Over the past seven years, Brenda has lived in three tiny homes in various climates and locations. This experience, including a tragic towing misadventure, has given her much wisdom. Because of this, she’s passionate about helping others interested in tiny living learn from her experience.
In November 2018, Brenda’s original 20-foot tiny house on wheels crashed on the interstate in Northern California. She had planned to take her home to the builder’s shop for a special project. During transit by a professional hauler, it flipped over on its side. Tragically, it was totaled.
Fortunately, the kind owner of the Tiny Tranquility community on the Oregon Coast allowed her to rent an 18-foot tiny house vacation rental for nine months at an affordable rate. She worked with Tiny Smart House to design a new tiny home during that time.
Ultimately, Brenda customized a Pacific Northwest Mountaineer model. She chose a 24-foot model, giving her four more feet of space. This allowed her to add a downstairs home office with a closet, which can also be used as a second bedroom. Brenda and her builder also planned to recycle and reuse as many materials and belongings as possible from the wreckage of her original tiny home.
Tour Brenda’s Just B Tiny 2.0!
Brenda’s Tiny House Design Advice
Brenda’s number one tip when you go into designing your tiny house is to make two lists. One of what you want or think you need, and one to track your daily routine. So, when you wake up, you write down exactly what you do. So when you wake up, what’s the first thing you will do? Are you going to lean over and grab your cup of water? Are you gonna go to your bathroom to brush your teeth? Then, do you plan to make coffee or tea? This may seem silly, but you might miss something essential in your design if you’re not conscious about what you use daily.
Go back to prioritize your daily needs and your other desires. Next, take that list to your builder. Alternatively, if you’re doing your designing and building your own tiny house, use your lists to formulate where you need things
placed in your tiny and ensure that you get everything important. Use this online 3D Tiny House Designer to try out your ideas!
Brenda’s Tiny House Transport Advice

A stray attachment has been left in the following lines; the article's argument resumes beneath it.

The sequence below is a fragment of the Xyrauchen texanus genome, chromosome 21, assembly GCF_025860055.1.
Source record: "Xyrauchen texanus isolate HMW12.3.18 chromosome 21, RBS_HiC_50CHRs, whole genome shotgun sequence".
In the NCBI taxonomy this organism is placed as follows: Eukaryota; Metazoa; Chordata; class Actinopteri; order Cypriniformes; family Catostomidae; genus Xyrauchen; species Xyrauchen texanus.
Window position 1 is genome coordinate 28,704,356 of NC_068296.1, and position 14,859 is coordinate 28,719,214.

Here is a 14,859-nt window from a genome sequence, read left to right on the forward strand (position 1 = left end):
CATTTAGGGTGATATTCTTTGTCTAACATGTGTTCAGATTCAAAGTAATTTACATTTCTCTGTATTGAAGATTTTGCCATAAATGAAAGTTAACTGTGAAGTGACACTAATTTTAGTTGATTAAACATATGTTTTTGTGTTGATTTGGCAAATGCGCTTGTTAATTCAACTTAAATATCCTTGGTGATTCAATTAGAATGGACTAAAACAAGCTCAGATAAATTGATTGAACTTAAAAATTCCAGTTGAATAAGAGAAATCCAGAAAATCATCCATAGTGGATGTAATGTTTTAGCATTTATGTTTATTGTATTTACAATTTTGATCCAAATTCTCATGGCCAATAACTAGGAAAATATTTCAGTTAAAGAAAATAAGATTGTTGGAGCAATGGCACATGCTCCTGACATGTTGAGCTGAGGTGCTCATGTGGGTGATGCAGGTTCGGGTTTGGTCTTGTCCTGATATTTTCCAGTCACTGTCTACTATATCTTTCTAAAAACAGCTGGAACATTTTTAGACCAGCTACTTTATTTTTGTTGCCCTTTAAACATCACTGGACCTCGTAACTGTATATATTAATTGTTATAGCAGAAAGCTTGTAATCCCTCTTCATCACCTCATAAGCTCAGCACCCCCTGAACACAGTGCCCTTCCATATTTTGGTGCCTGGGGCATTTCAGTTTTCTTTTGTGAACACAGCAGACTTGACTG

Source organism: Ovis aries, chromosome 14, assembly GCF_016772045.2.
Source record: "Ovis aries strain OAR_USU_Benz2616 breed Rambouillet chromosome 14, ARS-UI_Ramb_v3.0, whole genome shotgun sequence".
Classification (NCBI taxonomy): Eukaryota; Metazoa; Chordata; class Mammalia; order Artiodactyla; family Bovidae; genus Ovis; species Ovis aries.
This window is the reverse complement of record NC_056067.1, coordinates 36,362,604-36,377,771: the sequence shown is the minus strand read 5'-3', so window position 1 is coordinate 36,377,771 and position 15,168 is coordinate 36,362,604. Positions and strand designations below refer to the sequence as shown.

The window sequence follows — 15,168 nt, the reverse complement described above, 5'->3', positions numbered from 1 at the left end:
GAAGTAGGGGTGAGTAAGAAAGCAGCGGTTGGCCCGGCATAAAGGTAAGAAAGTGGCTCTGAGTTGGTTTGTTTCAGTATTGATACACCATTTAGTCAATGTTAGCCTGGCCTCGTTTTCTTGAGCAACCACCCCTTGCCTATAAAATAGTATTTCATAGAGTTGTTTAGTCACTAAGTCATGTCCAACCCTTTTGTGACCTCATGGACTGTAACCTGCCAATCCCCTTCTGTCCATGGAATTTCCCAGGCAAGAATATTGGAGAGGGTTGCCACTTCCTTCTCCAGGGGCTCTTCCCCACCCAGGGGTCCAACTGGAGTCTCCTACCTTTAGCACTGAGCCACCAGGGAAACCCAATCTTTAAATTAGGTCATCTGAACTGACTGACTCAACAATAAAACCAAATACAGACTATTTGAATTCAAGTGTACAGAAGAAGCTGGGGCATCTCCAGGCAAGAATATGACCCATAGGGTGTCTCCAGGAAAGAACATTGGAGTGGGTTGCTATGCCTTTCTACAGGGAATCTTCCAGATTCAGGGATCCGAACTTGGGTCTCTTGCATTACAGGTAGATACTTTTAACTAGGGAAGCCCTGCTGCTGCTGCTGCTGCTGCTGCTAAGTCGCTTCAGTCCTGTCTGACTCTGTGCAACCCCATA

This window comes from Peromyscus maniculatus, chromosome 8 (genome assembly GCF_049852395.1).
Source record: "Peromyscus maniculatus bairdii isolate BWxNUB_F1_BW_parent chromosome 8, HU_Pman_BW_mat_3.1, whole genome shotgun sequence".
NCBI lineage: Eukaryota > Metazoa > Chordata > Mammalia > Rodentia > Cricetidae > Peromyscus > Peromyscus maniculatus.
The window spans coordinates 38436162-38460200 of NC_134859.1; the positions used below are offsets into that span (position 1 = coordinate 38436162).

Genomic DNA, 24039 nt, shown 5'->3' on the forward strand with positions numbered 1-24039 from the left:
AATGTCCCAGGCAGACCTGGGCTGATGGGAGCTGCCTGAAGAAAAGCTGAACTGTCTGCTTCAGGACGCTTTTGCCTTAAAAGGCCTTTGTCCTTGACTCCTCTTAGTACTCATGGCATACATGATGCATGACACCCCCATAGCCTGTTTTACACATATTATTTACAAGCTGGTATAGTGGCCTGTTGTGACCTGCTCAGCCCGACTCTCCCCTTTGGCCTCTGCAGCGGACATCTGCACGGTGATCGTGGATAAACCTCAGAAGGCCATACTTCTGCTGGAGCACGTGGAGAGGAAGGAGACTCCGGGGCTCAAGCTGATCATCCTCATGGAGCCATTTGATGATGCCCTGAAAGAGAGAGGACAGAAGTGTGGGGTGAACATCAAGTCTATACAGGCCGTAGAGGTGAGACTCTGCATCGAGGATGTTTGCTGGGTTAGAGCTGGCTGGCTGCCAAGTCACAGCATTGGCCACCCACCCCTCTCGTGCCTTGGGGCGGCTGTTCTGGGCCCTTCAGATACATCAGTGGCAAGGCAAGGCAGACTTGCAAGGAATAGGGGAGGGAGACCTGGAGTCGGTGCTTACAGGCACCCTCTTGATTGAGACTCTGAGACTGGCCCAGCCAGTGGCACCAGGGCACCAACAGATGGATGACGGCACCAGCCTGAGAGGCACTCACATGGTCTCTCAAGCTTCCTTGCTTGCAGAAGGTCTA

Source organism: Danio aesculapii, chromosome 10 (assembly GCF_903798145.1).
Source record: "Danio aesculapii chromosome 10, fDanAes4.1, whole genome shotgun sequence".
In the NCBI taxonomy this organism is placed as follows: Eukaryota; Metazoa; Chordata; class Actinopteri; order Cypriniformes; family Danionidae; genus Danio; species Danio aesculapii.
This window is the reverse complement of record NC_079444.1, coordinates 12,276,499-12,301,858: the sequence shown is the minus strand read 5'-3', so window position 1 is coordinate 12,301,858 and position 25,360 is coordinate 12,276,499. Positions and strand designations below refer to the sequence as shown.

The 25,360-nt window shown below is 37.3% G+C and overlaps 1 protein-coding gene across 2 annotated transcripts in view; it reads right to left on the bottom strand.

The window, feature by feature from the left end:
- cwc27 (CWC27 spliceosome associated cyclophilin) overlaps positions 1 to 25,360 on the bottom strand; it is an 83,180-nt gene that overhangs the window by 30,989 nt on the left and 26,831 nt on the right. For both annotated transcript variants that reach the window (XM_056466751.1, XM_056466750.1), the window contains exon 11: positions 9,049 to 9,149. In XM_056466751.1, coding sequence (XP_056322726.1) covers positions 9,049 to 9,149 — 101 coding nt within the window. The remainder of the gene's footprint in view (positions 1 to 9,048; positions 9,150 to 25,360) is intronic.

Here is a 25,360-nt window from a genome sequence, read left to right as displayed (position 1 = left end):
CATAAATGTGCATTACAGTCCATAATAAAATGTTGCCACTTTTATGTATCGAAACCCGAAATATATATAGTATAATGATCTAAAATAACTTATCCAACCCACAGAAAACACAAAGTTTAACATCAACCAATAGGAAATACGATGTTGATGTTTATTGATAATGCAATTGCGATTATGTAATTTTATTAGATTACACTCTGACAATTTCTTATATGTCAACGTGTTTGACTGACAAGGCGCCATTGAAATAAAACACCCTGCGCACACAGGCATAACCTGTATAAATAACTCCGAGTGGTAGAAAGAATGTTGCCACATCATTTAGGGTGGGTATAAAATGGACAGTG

Brenda is happy to report that everything turned out just fine after her tiny house crash. She got lucky in many ways but was also very resourceful when contacting her network for help. That said, Brenda has crucial advice for planning a safe tiny house relocation.
“I’ve had like five different truckers. I’ve had good experiences, and I’ve had very bad experiences. One of them may be the reason my tiny crashed,” Brenda, @justbtiny
When you move your tiny house on wheels, it’s very important to research transportation companies and individual truckers. Check online reviews and ask for references in tiny house online forums, like Facebook groups. Also, make sure they are properly licensed and insured.
Everybody needs insurance if they’re going to have a tiny home. Importantly, you need to seek out coverage specifically for transportation. Brenda’s dwelling was covered, but whatever happened on the road was not. So ensure you are fully covered, including the structure and your belongings, when you get tiny house insurance. Don’t underestimate what you own!
Brenda’s Desert & Coastal Climate Experience
With her first tiny house, Brenda initially lived in Las Vegas. She found it to be a brutally hot desert environment, especially being parked on asphalt in an RV park. The hottest temperature she experienced was a whopping 116 degrees. Brenda quickly learned the importance of exterior materials, quality insulation, and efficient cooling.
For those interested in living in the Southwest, Brenda recommends carefully choosing exterior materials for your tiny house that can withstand extreme heat and sun exposure. Her home on wheels featured painted T-111 plywood, which held up exceptionally well with no color fading. However, her Just B Tiny stained wooden sign cracked in half after months of intense dry weather and UV rays in Vegas.
Brenda used a Fujitsu mini-split to cool her tiny house. In concert with high-quality residential insulation, her home’s interior stayed perfectly cool. But it did run all the time. Her highest electric bill was about $35 at 14.5 cents per kilowatt. In comparison to her traditional RV neighbors, this was ridiculously low. Their electric bill was around two hundred dollars monthly to cool less than 300 square feet.
Since moving to the Oregon coast, Brenda has encountered new challenges. She lives in the area with the highest salt concentration in the US, which causes significant wear and tear on homes, regardless of size. Brenda noticed that combatting rust on tiny house trailers is a real challenge in her tiny home community. “Salt just eradicates metal here,” she noted. Brenda has had to scrape off rust a couple of times over the last few years.
Another example of the impact of salt can be seen on Brenda’s cedar siding accent and deck. Her build used the Shoshiguban technique, which is supposed to preserve the wood, making it more durable. On top of that, she had two coats of sealant. By spring, signs of sealer remained.
She also noticed that her neighbor’s cedar siding changed color pretty quickly. It’s not bad if you like the rustic look, but consider annual re-sealing to help protect it. Brenda generally encourages considering the climate when deciding on a siding material for your tiny home.
Follow her tiny house life here, including her recent move to the other side of Oregon!